By Heidi Simmons


“Girl Waits With Gun”

by Amy Stewart



Everyone hates a bully, but standing up to them isn’t easy.  The problem is, the more you ignore a bully the more the bully taunts.  If you confront the bully, the bullying often gets worse.  In Amy Stewart’s Girl Waits With Gun (Houghton Mifflin Harcourt, 416 pages), three sisters refuse to be victimized.


The story, set in 1914 New Jersey, is about the prim and proper Kopp sisters, Constance, Norma and Fleurette.  They are on their way to the city in their horse drawn buggy when a speeding automobile T-bones them.  Although their buggy is totaled, they and their horse, Dolley, are not majorly injured – only bruised and banged up.

Constance, the eldest of the sisters and a large woman, is so annoyed and filled with adrenaline, she confronts the driver demanding his name and place of employment.  He is Henry Kaufman, a silk-man and wealthy industrialist.  When Kaufman and his band of hoodlums hassle Constance, she manhandles him until he gives up his information.

The sisters live on a farm and their family money is running out, so Constance sends a letter asking $50 compensation for their buggy.  With no reply, Constance goes to Mr. Kaufman’s business to submit her request.

Once again, Kaufman and his gang tease, mock and threaten Constance.  After they deny her claim, they threaten to kidnap the young and beautiful Fleurette to sell her into slavery.  Constance grabs Kaufman by the lapels and slams him against the wall.  Instantly Constance realizes her mistake.  His humiliation in front of his men has just created an even bigger war between them.

On her way out of the silk factory, Lucy, a young woman working at the factory, thinks Constance may be in the same situation with Kaufman as she is.  Lucy had his baby.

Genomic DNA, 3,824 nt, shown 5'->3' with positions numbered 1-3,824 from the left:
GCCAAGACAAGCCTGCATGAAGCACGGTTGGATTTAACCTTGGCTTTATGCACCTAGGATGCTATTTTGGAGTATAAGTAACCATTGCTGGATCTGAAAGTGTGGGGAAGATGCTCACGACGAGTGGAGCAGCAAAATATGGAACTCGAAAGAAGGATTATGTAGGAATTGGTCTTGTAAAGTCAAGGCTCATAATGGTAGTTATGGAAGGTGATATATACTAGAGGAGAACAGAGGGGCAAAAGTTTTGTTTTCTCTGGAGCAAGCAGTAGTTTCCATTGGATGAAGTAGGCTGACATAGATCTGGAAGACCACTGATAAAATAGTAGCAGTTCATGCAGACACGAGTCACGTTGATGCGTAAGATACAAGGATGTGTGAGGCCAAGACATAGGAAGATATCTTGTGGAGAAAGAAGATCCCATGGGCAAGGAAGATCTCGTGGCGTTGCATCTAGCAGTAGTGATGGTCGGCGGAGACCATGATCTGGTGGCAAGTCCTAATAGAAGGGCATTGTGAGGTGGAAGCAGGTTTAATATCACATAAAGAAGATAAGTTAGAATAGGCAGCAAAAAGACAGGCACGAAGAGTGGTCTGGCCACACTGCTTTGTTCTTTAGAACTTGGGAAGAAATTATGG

Lucy reluctantly tells Constance that during the silk strikes, her baby was taken away, but never returned.  Now, Constance sees a bigger problem with Kaufman. And now Kaufman has seen the two women talking.

Soon the three sisters are threatened.  Rocks come through their windows at night with messages that Kaufman and his “friends” plan on taking Fleurette, plan to burn down their house and murder the sisters.  And then, Lucy goes missing.

Constance goes to the Sheriff, but there is little he can do.  The sisters refuse to relocate from their farm and won’t be bullied.  The Sheriff sees an opportunity to finally get Kaufman and his gang if he can get evidence. Constance and the Sheriff team up to capture Kaufman and bring charges against him.  He teaches the sisters to use pistols.  Meanwhile, Constance becomes her own detective and tries to find out what happened to Lucy and her baby.

With courage and perseverance, Constance and her sisters get their day in court and Kaufman finally meets his match.

Constance tells the story in her first-person voice.  She is – without being aware of it — a modern woman working hard to be heard and seen.  She refuses to be literally or figuratively run over because of her gender.  If she and her sisters are to survive, she must take risks.

This book is a work of historical fiction.  Author Stewart based Girl Waits With Gun on the real Kopp sisters and their quest for justice with Kaufman.  The book’s title is the actual headline from the paper when Constance went to meet the “Black Handers.”  Stewart uses clippings in the book and the actual threats that were sent to the sisters.

Besides the danger they face and the mystery around the missing baby, the novel relates the changing times in America.  The colorful setting of the story shows that new laws and human rights were required for the industrial age to safely move forward.

The sisters were born at home and have no birth records.  Their mother raised them to fear and stay away from strangers.  But isolation was becoming less desirable to women who wanted more from life.

Constance’s back-story is carefully revealed and we understand her determination to make a difference in the lives of her sisters and Lucy.  She welcomes community and discovers it is better to help others than ignore them.

The Kopp sisters are witty, smart and fearless.  They are eccentrics, capable and full of charm.  I hope Stewart continues with these women.  This is a series I’d follow on the page or PBS.  It’s always fun to see the bully finally get what’s coming to him especially when it’s by the most vulnerable and unlikely of characters.